Majority of us have become accustomed to receiving income by direct debit, and regularly making payments using plastic bank cards. This electronic transfer of numbers cannot yet however, fully replace the ancient exchange of token coins plus bank note promises readily accepted as money. So both the Royal Mint and Bank of England must be assured of keeping business long into the future.
A limited collection for 2014 offers to commemorate 100th anniversary of the First World War. There's no coincidence in also finding August 1914 brought first issue of the most commonly recognised banknotes ranging upwards from 10/- shillings. This inspired a look back to when many of us remember handling and calculating L.s.d., that denoted pounds shillings and pence before 1971 decimalisation. Except for the keenest numismatics, few could be aware of the vast array eluding common use under title Coins of the UK.
We're all familiar with the currency following 1971 UK decimalisation. Or maybe not, if never seeing these!
A new Half Penny initially afforded accurate pound conversion from 144d into 100p. Measuring just 17mm made them easily dropped and lost. Difficulty picking them back up didn't seem worth the effort when often choosing not to accept them in change due inflation soon making them almost worthless. Resistance to raising prices lasted until 1984 when demonetising all half pences. Fears of rounding everything up to nearest penny may actually prove unfounded. Frustration since aims at items priced 99p. So just think yourself lucky for the saving previously affording 99½p.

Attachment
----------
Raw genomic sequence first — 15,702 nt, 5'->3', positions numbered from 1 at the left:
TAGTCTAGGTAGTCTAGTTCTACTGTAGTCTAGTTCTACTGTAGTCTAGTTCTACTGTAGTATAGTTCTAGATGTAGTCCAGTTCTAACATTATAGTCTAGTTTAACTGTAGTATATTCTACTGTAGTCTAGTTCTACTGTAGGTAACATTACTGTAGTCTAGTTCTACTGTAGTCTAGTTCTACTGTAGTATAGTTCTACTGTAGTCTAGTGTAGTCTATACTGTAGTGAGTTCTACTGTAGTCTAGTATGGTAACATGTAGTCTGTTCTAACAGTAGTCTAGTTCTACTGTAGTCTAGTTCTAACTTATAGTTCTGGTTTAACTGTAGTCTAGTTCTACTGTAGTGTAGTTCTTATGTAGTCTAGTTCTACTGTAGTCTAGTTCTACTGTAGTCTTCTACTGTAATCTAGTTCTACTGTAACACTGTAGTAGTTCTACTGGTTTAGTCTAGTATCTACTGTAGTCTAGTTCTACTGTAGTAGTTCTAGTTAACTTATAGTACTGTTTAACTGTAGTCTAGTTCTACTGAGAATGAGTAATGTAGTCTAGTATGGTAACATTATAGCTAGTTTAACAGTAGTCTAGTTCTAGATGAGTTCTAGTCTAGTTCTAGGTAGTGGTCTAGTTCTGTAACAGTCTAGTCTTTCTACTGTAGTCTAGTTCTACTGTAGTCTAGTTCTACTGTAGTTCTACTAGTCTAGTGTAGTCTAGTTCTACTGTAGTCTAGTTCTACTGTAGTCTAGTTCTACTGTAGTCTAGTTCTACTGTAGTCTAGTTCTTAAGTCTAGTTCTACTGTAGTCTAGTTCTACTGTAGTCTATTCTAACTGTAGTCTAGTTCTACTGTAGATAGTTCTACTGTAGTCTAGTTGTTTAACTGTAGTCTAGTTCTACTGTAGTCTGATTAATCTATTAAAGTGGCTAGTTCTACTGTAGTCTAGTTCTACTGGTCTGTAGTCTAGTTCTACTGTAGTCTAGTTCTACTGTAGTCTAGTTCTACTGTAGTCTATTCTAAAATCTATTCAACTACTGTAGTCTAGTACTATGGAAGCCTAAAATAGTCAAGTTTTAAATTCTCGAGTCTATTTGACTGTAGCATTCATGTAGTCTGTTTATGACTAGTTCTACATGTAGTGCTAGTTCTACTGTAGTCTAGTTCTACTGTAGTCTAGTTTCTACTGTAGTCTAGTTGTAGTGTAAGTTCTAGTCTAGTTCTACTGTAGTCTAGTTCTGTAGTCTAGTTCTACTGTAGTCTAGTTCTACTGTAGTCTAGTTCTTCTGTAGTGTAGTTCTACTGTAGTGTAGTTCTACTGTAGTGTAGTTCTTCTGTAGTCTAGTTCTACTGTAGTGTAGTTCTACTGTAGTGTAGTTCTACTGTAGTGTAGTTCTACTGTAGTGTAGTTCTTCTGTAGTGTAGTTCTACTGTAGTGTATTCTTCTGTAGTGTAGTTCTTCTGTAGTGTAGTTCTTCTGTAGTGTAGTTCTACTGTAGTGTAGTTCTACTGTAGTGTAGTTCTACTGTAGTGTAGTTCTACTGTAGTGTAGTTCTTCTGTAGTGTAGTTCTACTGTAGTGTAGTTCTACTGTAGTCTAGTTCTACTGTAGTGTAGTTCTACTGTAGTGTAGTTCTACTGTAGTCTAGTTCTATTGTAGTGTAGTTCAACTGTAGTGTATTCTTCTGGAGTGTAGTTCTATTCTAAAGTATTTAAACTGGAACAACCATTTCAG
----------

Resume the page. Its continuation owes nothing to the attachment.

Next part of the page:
Long tradition upheld by our reigning monarchs handing out Maundy Money kept two old coins. Specially minted in silver just for this annual occasion, the modernised set still includes three and four pence coins. Silver Thru'pences date back from 1551. Lastly 12 sided brass coins were familiar change until 1967 removal from circulation.
Four pence coins known as a Groat date further back through reign of Edward I. These didn't prove as popular and went out of general circulation by the 17th century after favouring a far handier six pence tanner worth half a shilling.
A 25p coin represented decimal equivalent of the rarely seen 5 shilling Crown. It had been issued 4 times between 1971 and 1981 to commemorate significant royal events. Minted from either cupronickel and or just silver, they show no face value but are legal tender if rarely ever recognised. Last one marked a Royal Wedding. Reverse portrays conjoined heads of Prince Charles and Lady Diana.
Decimilisation didn't alter value of the British pound, so the existing quid note actually long continued until 1984. Two colour revisions from 1978 both featured Sir Isaac Newton lastly on reverse. Inflation however, then demanded handier durability of the current coin.
Five pound coins were likewise issued alongside the 25p, and since 1990 they replaced the Crown to continue same size for marking more special occasions almost annually. I once purchased a few from the Post Office on assurance they are legal tender. Banks readily recognised them, unlike most places. Some are expensive proofs, depending on the content of silver and gold, even platinum.
Written 25 Feb 14 Revised 13 Mar 14 © by Gary Elliott